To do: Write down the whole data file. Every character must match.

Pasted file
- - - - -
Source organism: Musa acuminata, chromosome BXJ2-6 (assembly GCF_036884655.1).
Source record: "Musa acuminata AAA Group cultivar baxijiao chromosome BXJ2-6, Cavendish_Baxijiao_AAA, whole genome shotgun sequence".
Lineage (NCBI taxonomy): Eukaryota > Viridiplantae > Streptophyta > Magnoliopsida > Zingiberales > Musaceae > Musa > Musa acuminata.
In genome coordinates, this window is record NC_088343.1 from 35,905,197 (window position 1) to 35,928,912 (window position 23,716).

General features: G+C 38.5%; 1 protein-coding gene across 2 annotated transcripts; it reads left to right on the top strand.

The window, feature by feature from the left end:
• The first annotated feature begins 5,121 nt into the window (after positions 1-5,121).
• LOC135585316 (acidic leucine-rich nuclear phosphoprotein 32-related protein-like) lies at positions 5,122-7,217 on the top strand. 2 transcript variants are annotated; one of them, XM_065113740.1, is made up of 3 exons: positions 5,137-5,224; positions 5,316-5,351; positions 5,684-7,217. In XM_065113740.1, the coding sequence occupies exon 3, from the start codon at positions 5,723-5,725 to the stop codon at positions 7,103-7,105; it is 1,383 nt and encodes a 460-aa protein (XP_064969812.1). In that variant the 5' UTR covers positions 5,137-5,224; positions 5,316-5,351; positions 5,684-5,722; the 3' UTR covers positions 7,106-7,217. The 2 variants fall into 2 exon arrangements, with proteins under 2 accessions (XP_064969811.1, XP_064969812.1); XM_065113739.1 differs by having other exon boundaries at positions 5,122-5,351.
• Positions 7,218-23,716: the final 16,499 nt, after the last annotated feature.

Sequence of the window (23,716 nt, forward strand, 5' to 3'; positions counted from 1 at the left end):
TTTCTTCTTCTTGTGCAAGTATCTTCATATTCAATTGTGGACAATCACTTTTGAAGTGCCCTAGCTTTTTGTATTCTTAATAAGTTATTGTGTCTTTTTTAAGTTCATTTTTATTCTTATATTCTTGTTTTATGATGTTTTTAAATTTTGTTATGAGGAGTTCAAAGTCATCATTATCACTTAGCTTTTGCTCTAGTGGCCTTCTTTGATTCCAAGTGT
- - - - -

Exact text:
Source organism: Musa acuminata, chromosome BXJ2-6 (assembly GCF_036884655.1).
Source record: "Musa acuminata AAA Group cultivar baxijiao chromosome BXJ2-6, Cavendish_Baxijiao_AAA, whole genome shotgun sequence".
Lineage (NCBI taxonomy): Eukaryota > Viridiplantae > Streptophyta > Magnoliopsida > Zingiberales > Musaceae > Musa > Musa acuminata.
In genome coordinates, this window is record NC_088343.1 from 35,905,197 (window position 1) to 35,928,912 (window position 23,716).

General features: G+C 38.5%; 1 protein-coding gene across 2 annotated transcripts; it reads left to right on the top strand.

The window, feature by feature from the left end:
• The first annotated feature begins 5,121 nt into the window (after positions 1-5,121).
• LOC135585316 (acidic leucine-rich nuclear phosphoprotein 32-related protein-like) lies at positions 5,122-7,217 on the top strand. 2 transcript variants are annotated; one of them, XM_065113740.1, is made up of 3 exons: positions 5,137-5,224; positions 5,316-5,351; positions 5,684-7,217. In XM_065113740.1, the coding sequence occupies exon 3, from the start codon at positions 5,723-5,725 to the stop codon at positions 7,103-7,105; it is 1,383 nt and encodes a 460-aa protein (XP_064969812.1). In that variant the 5' UTR covers positions 5,137-5,224; positions 5,316-5,351; positions 5,684-5,722; the 3' UTR covers positions 7,106-7,217. The 2 variants fall into 2 exon arrangements, with proteins under 2 accessions (XP_064969811.1, XP_064969812.1); XM_065113739.1 differs by having other exon boundaries at positions 5,122-5,351.
• Positions 7,218-23,716: the final 16,499 nt, after the last annotated feature.

Sequence of the window (23,716 nt, forward strand, 5' to 3'; positions counted from 1 at the left end):
TTTCTTCTTCTTGTGCAAGTATCTTCATATTCAATTGTGGACAATCACTTTTGAAGTGCCCTAGCTTTTTGTATTCTTAATAAGTTATTGTGTCTTTTTTAAGTTCATTTTTATTCTTATATTCTTGTTTTATGATGTTTTTAAATTTTGTTATGAGGAGTTCAAAGTCATCATTATCACTTAGCTTTTGCTCTAGTGGCCTTCTTTGATTCCAAGTGT